To prevent these mistakes we supply Planmaker with fixed lists of possible split types from which to choose (triple horizontal, double vertical, etc.) and possible ratios for each (double splits of 1:1, 1:2, 2:3, etc.; triple splits of 1:1:1, 1:2:1, 2:3:2, etc.). What types and ratios should our lists contain? The answer, of course, lies in the Quattro Libri. We compile a split tree description of every relevant plan in Book II. From these trees we then tabulate all possible split types, all possible split ratios, and their statistical frequencies. For example, all basically sixpart plans, like figure 2.4, produce trees with a double horizontal/triple vertical split type. Tables 2.1 and 2.2 list our results. These tables, in turn, will serve as a steppingstone to other rules, rules that govern all of Palladio’s plans.
In determining split ratios, however, we encounter the wellknown fact that it is hard to get precise measurements and proportions from the illustrations in the Quattro Libri. Indeed the rooms in Palladio’s plans are rarely split precisely into the ideal ratios shown in table 2.2. It was necessary for us to round off many of the values. For example, if we split a room 44 Vicentine feet wide, as Palladio did in the Quattro Libri, into three rooms with widths of 10, 22, and 10 feet, we recorded that ratio as 1:2:1 instead of 5:11:5. Even simple ratios such as 8:3:3 were further rounded, in this case to 3:1:1. In many instances these odd ratios result from having to account for such things as wall thickness or the vagaries of the engraver. In any case, there is no harm in rounding off Palladio’s values. As one can see in figure 2.7, at the scale of Palladio’s villa plans the eye cannot register the difference between, say, 25:10:8, 8:3:3, and 3:1:1.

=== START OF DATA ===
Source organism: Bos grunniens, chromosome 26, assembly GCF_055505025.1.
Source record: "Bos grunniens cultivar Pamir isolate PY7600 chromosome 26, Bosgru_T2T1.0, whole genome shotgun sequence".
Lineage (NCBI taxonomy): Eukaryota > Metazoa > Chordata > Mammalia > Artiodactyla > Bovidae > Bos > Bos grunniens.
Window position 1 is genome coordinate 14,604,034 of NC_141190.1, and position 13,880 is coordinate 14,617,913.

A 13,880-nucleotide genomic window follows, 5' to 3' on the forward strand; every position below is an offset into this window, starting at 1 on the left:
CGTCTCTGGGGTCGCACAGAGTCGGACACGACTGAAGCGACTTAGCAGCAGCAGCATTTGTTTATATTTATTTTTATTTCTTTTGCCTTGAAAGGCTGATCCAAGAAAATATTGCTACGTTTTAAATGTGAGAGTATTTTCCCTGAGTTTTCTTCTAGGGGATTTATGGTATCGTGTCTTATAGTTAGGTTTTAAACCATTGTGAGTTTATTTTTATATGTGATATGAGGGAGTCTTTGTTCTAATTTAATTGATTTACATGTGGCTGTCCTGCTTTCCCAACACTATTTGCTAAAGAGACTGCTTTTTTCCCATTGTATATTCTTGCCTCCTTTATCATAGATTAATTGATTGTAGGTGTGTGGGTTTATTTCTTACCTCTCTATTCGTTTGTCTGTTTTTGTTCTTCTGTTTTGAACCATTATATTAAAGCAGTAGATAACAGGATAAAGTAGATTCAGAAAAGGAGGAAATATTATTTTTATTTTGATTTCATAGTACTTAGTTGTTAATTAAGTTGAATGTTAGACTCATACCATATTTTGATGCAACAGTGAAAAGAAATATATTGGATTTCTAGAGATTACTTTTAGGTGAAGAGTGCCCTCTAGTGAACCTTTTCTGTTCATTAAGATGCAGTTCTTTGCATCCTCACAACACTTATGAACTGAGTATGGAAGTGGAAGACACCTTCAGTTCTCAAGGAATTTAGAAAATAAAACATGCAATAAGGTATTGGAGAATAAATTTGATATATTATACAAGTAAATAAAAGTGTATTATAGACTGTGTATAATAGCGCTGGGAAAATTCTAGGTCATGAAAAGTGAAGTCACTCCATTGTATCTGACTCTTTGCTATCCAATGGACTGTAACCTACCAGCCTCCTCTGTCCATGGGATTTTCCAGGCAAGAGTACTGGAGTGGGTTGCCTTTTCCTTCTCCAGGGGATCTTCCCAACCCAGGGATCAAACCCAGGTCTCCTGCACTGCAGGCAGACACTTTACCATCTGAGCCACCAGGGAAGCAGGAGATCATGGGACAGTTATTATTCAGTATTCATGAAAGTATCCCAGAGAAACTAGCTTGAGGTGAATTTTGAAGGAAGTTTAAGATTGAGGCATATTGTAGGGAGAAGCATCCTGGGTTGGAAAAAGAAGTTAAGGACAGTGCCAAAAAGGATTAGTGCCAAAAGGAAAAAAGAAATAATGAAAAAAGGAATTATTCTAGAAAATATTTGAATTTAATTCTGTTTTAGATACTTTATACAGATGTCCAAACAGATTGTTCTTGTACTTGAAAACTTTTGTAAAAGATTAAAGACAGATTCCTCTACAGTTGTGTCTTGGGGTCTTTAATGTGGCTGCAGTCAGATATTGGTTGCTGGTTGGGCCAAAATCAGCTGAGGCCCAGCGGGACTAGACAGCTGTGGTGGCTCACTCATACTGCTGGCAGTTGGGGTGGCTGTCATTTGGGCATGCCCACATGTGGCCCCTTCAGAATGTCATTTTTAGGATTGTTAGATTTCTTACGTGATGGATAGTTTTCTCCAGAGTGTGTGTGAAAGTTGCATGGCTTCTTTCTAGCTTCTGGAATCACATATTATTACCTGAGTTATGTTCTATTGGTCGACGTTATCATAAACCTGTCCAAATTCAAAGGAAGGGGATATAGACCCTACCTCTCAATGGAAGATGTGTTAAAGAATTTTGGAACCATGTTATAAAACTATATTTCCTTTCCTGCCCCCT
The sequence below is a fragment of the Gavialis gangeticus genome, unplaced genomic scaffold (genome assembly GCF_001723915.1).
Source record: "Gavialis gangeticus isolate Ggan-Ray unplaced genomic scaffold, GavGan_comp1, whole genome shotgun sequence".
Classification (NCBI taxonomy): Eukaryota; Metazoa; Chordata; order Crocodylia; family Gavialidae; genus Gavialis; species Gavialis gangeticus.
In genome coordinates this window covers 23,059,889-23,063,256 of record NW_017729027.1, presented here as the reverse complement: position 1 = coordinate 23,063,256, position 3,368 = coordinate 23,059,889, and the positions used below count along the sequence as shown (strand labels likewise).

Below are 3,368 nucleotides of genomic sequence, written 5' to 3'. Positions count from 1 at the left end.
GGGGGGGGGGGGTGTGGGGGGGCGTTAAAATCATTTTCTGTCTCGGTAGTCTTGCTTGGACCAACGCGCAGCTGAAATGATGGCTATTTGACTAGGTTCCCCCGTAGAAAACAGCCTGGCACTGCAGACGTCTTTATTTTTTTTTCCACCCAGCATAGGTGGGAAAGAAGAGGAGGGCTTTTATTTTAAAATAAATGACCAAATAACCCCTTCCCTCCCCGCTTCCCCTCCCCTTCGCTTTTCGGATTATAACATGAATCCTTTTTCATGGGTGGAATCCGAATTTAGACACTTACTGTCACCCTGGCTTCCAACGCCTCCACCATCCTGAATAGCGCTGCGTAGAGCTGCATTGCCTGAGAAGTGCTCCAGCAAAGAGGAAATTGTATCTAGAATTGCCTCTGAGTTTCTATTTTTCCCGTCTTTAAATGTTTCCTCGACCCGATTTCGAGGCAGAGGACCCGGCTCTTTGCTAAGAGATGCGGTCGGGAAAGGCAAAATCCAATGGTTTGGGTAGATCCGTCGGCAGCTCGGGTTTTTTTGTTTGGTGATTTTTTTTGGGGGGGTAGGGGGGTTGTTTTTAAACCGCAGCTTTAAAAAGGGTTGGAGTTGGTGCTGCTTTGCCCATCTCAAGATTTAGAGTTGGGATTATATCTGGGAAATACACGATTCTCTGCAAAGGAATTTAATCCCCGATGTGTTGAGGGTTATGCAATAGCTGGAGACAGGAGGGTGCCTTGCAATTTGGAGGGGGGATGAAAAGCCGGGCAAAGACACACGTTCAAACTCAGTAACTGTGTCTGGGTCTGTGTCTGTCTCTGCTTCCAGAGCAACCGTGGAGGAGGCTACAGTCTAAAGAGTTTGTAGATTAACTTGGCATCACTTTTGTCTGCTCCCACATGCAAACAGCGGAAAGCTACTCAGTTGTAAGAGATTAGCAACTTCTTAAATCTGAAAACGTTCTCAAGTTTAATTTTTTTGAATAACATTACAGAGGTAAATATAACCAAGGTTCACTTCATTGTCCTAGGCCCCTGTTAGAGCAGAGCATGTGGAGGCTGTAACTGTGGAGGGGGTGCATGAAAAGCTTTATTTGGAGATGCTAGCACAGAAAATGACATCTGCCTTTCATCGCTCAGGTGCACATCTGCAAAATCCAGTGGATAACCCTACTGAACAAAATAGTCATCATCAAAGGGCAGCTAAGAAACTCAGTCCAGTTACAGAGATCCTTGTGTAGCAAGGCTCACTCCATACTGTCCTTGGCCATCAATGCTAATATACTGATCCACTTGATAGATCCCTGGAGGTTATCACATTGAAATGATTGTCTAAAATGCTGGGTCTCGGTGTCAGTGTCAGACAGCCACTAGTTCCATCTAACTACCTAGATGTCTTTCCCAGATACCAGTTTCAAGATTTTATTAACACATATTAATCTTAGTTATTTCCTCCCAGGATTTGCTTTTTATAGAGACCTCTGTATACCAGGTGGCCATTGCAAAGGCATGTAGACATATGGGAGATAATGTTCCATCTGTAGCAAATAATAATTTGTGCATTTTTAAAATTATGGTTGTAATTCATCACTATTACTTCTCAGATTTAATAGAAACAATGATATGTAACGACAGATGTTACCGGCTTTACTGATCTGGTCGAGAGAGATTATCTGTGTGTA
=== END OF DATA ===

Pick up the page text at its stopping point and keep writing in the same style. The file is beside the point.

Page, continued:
TABLE 2.1  

SPLIT TYPE  FREQUENCY (%) 
Double horizontal  20 
Triple horizontal  18 
Quadruple horizontal  3 
Quintuple horizontal  2 
Double vertical  5 
Triple vertical  27 
Quintuple vertical  7 
Double horizontal and triple vertical  8 
Double horizontal and quintuple vertical  2 
Triple horizontal and triple vertical  5 
Quadruple horizontal and triple vertical  3 
TABLE 2.2  

DOUBLE RATIOS  %  TRIPLE RATIOS  %  QUADRUPLE RATIOS  %  QUINTUPLE RATIOS  % 
1:1  29  1:1:1  25  1:2:2:1  50  1:1:2:1:1  34 
4:3  14  1:2:1  25  1:1:1:1  10  2:2:1:2:2  34 
3:2  14  2:3:2  13  2:1:1:1  10  2:1:1:1:2  8 
2:1  29  3:2:3  13  3:1:1:1  10  2:1:2:1:2  8 
3:1  14  1:4:1  6  4:1:1:1  10  2:1:3:1:2  8 

 4:1:4  6  5:1:1:1  10  2:1:4:1:2  8 

 1:5:1  6 





 5:1:5  6